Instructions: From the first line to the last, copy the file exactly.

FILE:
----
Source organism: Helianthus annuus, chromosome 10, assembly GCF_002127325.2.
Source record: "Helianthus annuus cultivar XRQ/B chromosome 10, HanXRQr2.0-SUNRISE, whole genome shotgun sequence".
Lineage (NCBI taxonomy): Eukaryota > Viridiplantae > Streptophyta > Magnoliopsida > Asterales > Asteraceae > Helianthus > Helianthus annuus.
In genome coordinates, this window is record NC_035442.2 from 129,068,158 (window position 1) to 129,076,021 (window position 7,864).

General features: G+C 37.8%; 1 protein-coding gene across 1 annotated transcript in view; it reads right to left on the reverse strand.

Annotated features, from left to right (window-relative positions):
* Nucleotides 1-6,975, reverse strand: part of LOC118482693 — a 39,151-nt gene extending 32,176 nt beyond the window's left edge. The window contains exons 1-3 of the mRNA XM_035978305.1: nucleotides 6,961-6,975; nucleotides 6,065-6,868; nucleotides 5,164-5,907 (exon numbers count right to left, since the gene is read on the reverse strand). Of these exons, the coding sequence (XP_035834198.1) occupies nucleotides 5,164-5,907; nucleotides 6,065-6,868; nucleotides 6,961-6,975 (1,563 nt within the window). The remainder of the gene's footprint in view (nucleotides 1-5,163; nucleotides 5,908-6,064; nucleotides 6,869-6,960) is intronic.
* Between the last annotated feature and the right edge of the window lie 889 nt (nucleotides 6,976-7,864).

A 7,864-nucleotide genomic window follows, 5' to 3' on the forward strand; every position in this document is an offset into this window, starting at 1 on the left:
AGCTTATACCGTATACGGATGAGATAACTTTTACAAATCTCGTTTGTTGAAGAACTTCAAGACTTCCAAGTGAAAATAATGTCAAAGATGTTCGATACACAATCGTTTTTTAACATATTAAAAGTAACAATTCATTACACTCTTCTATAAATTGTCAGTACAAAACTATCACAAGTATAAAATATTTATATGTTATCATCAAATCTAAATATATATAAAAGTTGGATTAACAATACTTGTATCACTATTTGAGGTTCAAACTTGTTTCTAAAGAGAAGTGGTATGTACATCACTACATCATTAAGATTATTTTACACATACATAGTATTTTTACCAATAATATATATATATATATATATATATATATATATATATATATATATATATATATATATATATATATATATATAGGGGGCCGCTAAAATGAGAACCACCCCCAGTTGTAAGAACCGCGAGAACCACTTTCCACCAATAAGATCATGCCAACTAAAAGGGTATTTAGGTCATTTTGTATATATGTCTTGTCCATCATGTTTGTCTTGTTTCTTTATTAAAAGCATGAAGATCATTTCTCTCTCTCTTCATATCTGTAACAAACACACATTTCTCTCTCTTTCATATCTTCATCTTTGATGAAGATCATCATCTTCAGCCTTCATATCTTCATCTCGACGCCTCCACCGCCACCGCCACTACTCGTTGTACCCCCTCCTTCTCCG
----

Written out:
Source organism: Helianthus annuus, chromosome 10, assembly GCF_002127325.2.
Source record: "Helianthus annuus cultivar XRQ/B chromosome 10, HanXRQr2.0-SUNRISE, whole genome shotgun sequence".
Lineage (NCBI taxonomy): Eukaryota > Viridiplantae > Streptophyta > Magnoliopsida > Asterales > Asteraceae > Helianthus > Helianthus annuus.
In genome coordinates, this window is record NC_035442.2 from 129,068,158 (window position 1) to 129,076,021 (window position 7,864).

General features: G+C 37.8%; 1 protein-coding gene across 1 annotated transcript in view; it reads right to left on the reverse strand.

Annotated features, from left to right (window-relative positions):
* Nucleotides 1-6,975, reverse strand: part of LOC118482693 — a 39,151-nt gene extending 32,176 nt beyond the window's left edge. The window contains exons 1-3 of the mRNA XM_035978305.1: nucleotides 6,961-6,975; nucleotides 6,065-6,868; nucleotides 5,164-5,907 (exon numbers count right to left, since the gene is read on the reverse strand). Of these exons, the coding sequence (XP_035834198.1) occupies nucleotides 5,164-5,907; nucleotides 6,065-6,868; nucleotides 6,961-6,975 (1,563 nt within the window). The remainder of the gene's footprint in view (nucleotides 1-5,163; nucleotides 5,908-6,064; nucleotides 6,869-6,960) is intronic.
* Between the last annotated feature and the right edge of the window lie 889 nt (nucleotides 6,976-7,864).

A 7,864-nucleotide genomic window follows, 5' to 3' on the forward strand; every position in this document is an offset into this window, starting at 1 on the left:
AGCTTATACCGTATACGGATGAGATAACTTTTACAAATCTCGTTTGTTGAAGAACTTCAAGACTTCCAAGTGAAAATAATGTCAAAGATGTTCGATACACAATCGTTTTTTAACATATTAAAAGTAACAATTCATTACACTCTTCTATAAATTGTCAGTACAAAACTATCACAAGTATAAAATATTTATATGTTATCATCAAATCTAAATATATATAAAAGTTGGATTAACAATACTTGTATCACTATTTGAGGTTCAAACTTGTTTCTAAAGAGAAGTGGTATGTACATCACTACATCATTAAGATTATTTTACACATACATAGTATTTTTACCAATAATATATATATATATATATATATATATATATATATATATATATATATATATATATATATATATATATATATAGGGGGCCGCTAAAATGAGAACCACCCCCAGTTGTAAGAACCGCGAGAACCACTTTCCACCAATAAGATCATGCCAACTAAAAGGGTATTTAGGTCATTTTGTATATATGTCTTGTCCATCATGTTTGTCTTGTTTCTTTATTAAAAGCATGAAGATCATTTCTCTCTCTCTTCATATCTGTAACAAACACACATTTCTCTCTCTTTCATATCTTCATCTTTGATGAAGATCATCATCTTCAGCCTTCATATCTTCATCTCGACGCCTCCACCGCCACCGCCACTACTCGTTGTACCCCCTCCTTCTCCG